calcium carbonate, Caltrate 600, Os-Cal 500, Tums Extra, Tums Chewy Delight, and Many Others

  • Pharmacy Author:
    Omudhome Ogbru, PharmD

    Dr. Ogbru received his Doctorate in Pharmacy from the University of the Pacific School of Pharmacy in 1995. He completed a Pharmacy Practice Residency at the University of Arizona/University Medical Center in 1996. He was a Professor of Pharmacy Practice and a Regional Clerkship Coordinator for the University of the Pacific School of Pharmacy from 1996-99.

  • Medical and Pharmacy Editor: Jay W. Marks, MD
    Jay W. Marks, MD

    Jay W. Marks, MD

    Jay W. Marks, MD, is a board-certified internist and gastroenterologist. He graduated from Yale University School of Medicine and trained in internal medicine and gastroenterology at UCLA/Cedars-Sinai Medical Center in Los Angeles.

What brand names are available for calcium carbonate?

Caltrate 600, Os-Cal 500, Tums Extra, Tums Chewy Delight, and Many Other Brands and Generics

Is calcium carbonate available as a generic drug?

GENERIC AVAILABLE: yes

Do I need a prescription for calcium carbonate?

no

What are the side effects of calcium carbonate?

Calcium products rarely cause an upset stomach. Common side effects owing to excessive intake and increased levels of calcium in the blood (hypercalcemia) include:

Other side effect due to severe hypercalcemia may include:

Calcium supplements cause rebound stomach acidity.

Quick GuideWhat Is Osteoporosis? Treatment, Symptoms, Medication

What Is Osteoporosis? Treatment, Symptoms, Medication

What is the dosage for calcium carbonate?

  • The usual recommended dose of calcium replacement is 1 to 1.2 g given daily in 2 or 4 divided doses with meals.
  • The dose for use as an antacid is 2 to 4 tablets per 24 hours not to exceed 7 g a day.

Which drugs or supplements interact with calcium carbonate?

: Calcium can make it difficult for the body to absorb certain medications. Calcium products bind to quinolone (for example, ciprofloxacin) and tetracycline (for example, Sumycin) antibiotics in the intestine and can prevent their absorption into the body. To prevent this interaction, doses of quinolone and tetracycline antibiotics should be separated by three or more hours from doses of calcium.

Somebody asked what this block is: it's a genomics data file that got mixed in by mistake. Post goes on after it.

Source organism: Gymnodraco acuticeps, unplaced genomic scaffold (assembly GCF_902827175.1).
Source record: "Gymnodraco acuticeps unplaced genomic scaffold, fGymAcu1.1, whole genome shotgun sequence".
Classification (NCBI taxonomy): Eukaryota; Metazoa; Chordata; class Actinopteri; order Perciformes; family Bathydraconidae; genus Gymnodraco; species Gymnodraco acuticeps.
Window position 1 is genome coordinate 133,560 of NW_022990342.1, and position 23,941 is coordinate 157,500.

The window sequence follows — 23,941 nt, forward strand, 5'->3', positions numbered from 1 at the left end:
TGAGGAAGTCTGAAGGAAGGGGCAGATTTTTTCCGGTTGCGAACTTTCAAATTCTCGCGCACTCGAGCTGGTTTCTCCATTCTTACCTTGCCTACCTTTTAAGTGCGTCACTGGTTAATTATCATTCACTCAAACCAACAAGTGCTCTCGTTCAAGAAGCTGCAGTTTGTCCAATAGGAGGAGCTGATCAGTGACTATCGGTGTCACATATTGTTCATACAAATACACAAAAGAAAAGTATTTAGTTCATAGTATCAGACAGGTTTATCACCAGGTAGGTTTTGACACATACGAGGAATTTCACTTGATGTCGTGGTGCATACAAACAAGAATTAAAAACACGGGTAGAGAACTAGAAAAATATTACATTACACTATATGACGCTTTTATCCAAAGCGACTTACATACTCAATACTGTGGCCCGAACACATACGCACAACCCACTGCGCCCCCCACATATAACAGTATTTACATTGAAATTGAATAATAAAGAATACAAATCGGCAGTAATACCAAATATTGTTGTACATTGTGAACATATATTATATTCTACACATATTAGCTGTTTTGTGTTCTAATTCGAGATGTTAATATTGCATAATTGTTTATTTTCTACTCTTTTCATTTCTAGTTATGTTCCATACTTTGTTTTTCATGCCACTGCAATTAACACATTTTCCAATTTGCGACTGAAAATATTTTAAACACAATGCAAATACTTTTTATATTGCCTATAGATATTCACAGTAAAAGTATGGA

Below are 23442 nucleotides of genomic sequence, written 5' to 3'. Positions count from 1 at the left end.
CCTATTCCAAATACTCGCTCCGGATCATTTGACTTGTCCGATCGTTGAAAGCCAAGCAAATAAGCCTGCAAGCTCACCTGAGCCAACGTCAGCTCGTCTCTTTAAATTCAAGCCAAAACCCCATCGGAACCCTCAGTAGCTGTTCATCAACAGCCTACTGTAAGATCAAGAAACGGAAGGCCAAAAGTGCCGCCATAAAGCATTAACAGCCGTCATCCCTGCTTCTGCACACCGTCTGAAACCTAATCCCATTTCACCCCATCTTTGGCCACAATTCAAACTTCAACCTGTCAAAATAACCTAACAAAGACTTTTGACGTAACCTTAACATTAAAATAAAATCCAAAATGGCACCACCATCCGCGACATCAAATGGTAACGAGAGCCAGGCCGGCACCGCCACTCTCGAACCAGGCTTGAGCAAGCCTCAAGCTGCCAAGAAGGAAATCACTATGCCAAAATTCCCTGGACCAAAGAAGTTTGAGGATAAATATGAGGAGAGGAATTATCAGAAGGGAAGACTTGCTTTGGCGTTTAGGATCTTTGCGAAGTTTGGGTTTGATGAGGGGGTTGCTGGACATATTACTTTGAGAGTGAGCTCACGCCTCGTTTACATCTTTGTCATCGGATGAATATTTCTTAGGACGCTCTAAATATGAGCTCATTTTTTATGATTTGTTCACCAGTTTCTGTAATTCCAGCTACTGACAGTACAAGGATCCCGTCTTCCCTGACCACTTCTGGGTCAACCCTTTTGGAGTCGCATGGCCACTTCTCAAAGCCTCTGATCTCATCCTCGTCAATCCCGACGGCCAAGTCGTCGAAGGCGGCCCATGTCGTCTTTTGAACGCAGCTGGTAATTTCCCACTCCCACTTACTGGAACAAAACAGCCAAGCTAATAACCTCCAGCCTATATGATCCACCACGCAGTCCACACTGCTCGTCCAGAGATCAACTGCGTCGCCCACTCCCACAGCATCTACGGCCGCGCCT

Calcium carbonate-containing products reduce acidity in the stomach. The reduction of acid decreases the absorption of iron from the intestine. Therefore, doses of calcium and iron should be separated by a several hours.

Calcium products also bind to sodium polystyrene sulfonate (Kayexalate, a drug used to treat high levels of potassium) in the intestine and, therefore, may interfere with the action of Kayexalate. Doses of Kayexalate and calcium products should be separated by several hours.

Is calcium carbonate safe to take if I'm pregnant or breastfeeding?

: Use of calcium supplements during pregnancy appears to be safe, but such use should be done under the supervision of a healthcare professional.

Calcium products appear in breast milk but are considered safe during breastfeeding.

Calcium supplements are safe when used by nursing mothers.

What else should I know about calcium carbonate?

What preparations of calcium carbonate are available?

Tablets Chewable: 500, 750, 1000, 1177 mg

How should I keep calcium carbonate stored?

Tablets should be stored at room temperature, 2 C and 25 C (36 F and 77 F).

Reference: FDA Prescribing Information

Summary

Calcium carbonate (Caltrate 600, Os-Cal 500, Tums Extra, Tums Chewy Delight, and Many Other Brands and Generics) is a prescription drug used as part of a regimen to prevent and treat osteoporosis in individuals with low levels of calcium in their diets and as an antacid for minor upset stomachs. Side effects, drug interactions, dosage, storage, and patient safety information should be reviewed prior to taking any medication.

Treatment & Diagnosis

Medications & Supplements

Prevention & Wellness

Subscribe to MedicineNet's Women's Health Newsletter

By clicking Submit, I agree to the MedicineNet's Terms & Conditions & Privacy Policy and understand that I may opt out of MedicineNet's subscriptions at any time.

FDA Logo

Report Problems to the Food and Drug Administration

You are encouraged to report negative side effects of prescription drugs to the FDA. Visit the FDA MedWatch website or call 1-800-FDA-1088.

Reviewed on 10/25/2016
References
Reference: FDA Prescribing Information

Health Solutions From Our Sponsors